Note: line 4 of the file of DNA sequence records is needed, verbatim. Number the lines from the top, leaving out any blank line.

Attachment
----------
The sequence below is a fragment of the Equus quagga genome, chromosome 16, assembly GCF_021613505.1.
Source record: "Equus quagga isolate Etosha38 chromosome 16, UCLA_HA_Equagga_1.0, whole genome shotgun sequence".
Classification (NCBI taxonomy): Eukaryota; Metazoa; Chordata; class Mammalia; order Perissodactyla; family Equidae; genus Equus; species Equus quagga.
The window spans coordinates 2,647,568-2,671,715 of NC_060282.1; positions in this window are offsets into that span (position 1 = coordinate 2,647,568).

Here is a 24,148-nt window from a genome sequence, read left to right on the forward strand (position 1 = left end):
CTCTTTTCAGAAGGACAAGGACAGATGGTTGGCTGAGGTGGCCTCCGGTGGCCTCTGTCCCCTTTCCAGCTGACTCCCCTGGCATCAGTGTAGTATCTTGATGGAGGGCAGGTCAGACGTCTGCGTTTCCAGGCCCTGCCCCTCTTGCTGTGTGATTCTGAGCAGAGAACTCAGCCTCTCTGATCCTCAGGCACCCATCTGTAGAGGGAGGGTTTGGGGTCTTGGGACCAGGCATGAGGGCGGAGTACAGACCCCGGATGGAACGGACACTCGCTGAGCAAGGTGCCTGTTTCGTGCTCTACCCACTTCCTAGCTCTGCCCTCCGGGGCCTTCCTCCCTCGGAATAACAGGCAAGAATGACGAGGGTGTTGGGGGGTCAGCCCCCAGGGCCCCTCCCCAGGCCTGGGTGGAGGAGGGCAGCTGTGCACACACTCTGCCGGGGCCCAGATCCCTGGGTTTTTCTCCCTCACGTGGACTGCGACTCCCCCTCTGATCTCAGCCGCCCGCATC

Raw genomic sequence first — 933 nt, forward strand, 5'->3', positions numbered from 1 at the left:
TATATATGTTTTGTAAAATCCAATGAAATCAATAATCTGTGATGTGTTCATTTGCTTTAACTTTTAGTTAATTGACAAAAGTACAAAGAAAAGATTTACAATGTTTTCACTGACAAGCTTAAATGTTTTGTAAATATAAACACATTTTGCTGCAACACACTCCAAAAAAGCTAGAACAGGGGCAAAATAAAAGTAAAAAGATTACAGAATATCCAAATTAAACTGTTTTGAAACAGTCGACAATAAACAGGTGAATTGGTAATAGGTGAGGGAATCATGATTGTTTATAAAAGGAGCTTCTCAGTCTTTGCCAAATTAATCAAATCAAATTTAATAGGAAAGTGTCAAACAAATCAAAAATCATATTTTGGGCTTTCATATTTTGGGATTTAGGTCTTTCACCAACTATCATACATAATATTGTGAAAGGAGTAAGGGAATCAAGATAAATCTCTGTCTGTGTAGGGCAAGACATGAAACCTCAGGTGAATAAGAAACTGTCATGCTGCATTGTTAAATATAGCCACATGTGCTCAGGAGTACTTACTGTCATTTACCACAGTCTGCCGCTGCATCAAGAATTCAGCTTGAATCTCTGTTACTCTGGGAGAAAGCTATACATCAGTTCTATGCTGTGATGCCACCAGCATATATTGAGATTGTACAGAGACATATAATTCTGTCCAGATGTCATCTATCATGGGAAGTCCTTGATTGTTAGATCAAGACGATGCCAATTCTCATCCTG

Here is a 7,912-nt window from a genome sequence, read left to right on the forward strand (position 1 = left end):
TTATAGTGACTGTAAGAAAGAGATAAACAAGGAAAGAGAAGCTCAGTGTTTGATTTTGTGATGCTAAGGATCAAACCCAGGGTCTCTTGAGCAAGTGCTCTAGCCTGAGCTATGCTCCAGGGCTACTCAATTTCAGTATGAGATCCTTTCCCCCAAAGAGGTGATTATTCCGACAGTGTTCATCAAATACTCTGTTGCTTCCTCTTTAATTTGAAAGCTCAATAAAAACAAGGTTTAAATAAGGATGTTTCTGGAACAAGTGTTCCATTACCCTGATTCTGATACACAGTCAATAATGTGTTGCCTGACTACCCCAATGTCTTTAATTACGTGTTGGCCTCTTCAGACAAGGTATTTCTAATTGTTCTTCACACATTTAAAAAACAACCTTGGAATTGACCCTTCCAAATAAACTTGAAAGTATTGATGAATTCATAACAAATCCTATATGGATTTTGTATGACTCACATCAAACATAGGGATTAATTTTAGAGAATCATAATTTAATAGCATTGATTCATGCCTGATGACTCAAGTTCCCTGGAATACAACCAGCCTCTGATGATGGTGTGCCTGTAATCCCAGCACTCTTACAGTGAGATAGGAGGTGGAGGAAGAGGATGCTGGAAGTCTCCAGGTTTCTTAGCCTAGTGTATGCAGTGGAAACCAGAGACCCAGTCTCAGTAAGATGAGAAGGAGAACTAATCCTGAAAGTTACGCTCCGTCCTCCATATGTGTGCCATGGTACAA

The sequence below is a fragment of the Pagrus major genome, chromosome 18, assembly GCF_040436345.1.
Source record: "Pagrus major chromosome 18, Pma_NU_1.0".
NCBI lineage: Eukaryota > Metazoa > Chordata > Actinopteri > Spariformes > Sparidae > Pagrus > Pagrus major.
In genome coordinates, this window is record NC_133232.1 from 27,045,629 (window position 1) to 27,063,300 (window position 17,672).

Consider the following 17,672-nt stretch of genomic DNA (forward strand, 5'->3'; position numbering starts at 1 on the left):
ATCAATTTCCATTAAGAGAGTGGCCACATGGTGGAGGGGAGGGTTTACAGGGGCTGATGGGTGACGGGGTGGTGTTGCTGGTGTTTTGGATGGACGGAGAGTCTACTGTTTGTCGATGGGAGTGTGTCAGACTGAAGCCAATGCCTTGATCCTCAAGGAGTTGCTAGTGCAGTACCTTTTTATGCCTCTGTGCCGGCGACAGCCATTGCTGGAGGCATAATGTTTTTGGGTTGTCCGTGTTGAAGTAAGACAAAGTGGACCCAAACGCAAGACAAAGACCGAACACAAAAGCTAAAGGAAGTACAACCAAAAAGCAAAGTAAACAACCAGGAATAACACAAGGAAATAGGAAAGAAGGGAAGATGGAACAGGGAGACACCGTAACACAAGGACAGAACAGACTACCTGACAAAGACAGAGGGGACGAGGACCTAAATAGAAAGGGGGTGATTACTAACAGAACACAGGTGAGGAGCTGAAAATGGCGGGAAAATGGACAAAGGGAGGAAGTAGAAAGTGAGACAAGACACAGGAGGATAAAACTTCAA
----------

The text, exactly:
The window spans coordinates 2,647,568-2,671,715 of NC_060282.1; positions in this window are offsets into that span (position 1 = coordinate 2,647,568).